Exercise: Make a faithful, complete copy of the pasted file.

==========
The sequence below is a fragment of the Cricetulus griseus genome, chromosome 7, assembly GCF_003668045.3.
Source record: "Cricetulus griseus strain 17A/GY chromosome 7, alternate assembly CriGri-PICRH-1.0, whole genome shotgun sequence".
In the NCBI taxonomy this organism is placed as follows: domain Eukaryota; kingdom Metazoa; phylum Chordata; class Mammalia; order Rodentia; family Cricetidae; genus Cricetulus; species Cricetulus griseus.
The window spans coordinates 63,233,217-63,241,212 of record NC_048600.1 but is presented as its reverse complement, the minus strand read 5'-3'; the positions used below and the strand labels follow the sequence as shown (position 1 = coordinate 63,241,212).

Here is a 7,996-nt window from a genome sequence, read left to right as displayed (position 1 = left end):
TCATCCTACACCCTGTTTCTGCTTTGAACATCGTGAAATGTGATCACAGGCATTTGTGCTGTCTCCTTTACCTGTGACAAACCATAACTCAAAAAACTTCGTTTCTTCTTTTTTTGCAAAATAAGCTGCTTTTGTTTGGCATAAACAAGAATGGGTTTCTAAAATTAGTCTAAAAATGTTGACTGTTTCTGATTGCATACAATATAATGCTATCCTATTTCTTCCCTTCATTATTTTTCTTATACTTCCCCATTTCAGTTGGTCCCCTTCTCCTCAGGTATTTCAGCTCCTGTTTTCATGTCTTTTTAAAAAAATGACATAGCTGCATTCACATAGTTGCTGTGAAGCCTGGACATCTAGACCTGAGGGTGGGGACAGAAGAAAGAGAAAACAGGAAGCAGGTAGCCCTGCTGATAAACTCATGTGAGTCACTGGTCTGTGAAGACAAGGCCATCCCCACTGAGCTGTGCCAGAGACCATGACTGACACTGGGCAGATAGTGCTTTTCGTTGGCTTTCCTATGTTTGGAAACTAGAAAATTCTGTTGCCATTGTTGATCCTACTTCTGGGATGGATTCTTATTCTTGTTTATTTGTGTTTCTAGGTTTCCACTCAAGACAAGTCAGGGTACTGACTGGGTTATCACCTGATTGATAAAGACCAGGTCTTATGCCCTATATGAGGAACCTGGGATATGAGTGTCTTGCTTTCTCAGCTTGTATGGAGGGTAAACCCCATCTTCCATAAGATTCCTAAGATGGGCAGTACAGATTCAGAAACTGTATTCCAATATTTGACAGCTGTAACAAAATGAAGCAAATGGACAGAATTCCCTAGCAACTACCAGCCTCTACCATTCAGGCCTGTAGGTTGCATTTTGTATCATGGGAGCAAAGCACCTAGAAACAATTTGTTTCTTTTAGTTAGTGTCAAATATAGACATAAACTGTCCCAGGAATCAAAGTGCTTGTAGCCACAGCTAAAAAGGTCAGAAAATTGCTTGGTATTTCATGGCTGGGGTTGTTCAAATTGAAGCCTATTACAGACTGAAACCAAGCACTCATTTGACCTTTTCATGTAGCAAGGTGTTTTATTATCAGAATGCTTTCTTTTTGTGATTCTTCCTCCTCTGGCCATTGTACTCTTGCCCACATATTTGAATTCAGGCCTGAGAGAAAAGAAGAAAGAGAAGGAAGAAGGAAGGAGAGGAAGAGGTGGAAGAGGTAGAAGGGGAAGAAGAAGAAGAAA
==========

The sequence below is a fragment of the Cricetulus griseus genome, chromosome 7, assembly GCF_003668045.3.
Source record: "Cricetulus griseus strain 17A/GY chromosome 7, alternate assembly CriGri-PICRH-1.0, whole genome shotgun sequence".
In the NCBI taxonomy this organism is placed as follows: domain Eukaryota; kingdom Metazoa; phylum Chordata; class Mammalia; order Rodentia; family Cricetidae; genus Cricetulus; species Cricetulus griseus.
The window spans coordinates 63,233,217-63,241,212 of record NC_048600.1 but is presented as its reverse complement, the minus strand read 5'-3'; the positions used below and the strand labels follow the sequence as shown (position 1 = coordinate 63,241,212).

Here is a 7,996-nt window from a genome sequence, read left to right as displayed (position 1 = left end):
TCATCCTACACCCTGTTTCTGCTTTGAACATCGTGAAATGTGATCACAGGCATTTGTGCTGTCTCCTTTACCTGTGACAAACCATAACTCAAAAAACTTCGTTTCTTCTTTTTTTGCAAAATAAGCTGCTTTTGTTTGGCATAAACAAGAATGGGTTTCTAAAATTAGTCTAAAAATGTTGACTGTTTCTGATTGCATACAATATAATGCTATCCTATTTCTTCCCTTCATTATTTTTCTTATACTTCCCCATTTCAGTTGGTCCCCTTCTCCTCAGGTATTTCAGCTCCTGTTTTCATGTCTTTTTAAAAAAATGACATAGCTGCATTCACATAGTTGCTGTGAAGCCTGGACATCTAGACCTGAGGGTGGGGACAGAAGAAAGAGAAAACAGGAAGCAGGTAGCCCTGCTGATAAACTCATGTGAGTCACTGGTCTGTGAAGACAAGGCCATCCCCACTGAGCTGTGCCAGAGACCATGACTGACACTGGGCAGATAGTGCTTTTCGTTGGCTTTCCTATGTTTGGAAACTAGAAAATTCTGTTGCCATTGTTGATCCTACTTCTGGGATGGATTCTTATTCTTGTTTATTTGTGTTTCTAGGTTTCCACTCAAGACAAGTCAGGGTACTGACTGGGTTATCACCTGATTGATAAAGACCAGGTCTTATGCCCTATATGAGGAACCTGGGATATGAGTGTCTTGCTTTCTCAGCTTGTATGGAGGGTAAACCCCATCTTCCATAAGATTCCTAAGATGGGCAGTACAGATTCAGAAACTGTATTCCAATATTTGACAGCTGTAACAAAATGAAGCAAATGGACAGAATTCCCTAGCAACTACCAGCCTCTACCATTCAGGCCTGTAGGTTGCATTTTGTATCATGGGAGCAAAGCACCTAGAAACAATTTGTTTCTTTTAGTTAGTGTCAAATATAGACATAAACTGTCCCAGGAATCAAAGTGCTTGTAGCCACAGCTAAAAAGGTCAGAAAATTGCTTGGTATTTCATGGCTGGGGTTGTTCAAATTGAAGCCTATTACAGACTGAAACCAAGCACTCATTTGACCTTTTCATGTAGCAAGGTGTTTTATTATCAGAATGCTTTCTTTTTGTGATTCTTCCTCCTCTGGCCATTGTACTCTTGCCCACATATTTGAATTCAGGCCTGAGAGAAAAGAAGAAAGAGAAGGAAGAAGGAAGGAGAGGAAGAGGTGGAAGAGGTAGAAGGGGAAGAAGAAGAAGAAA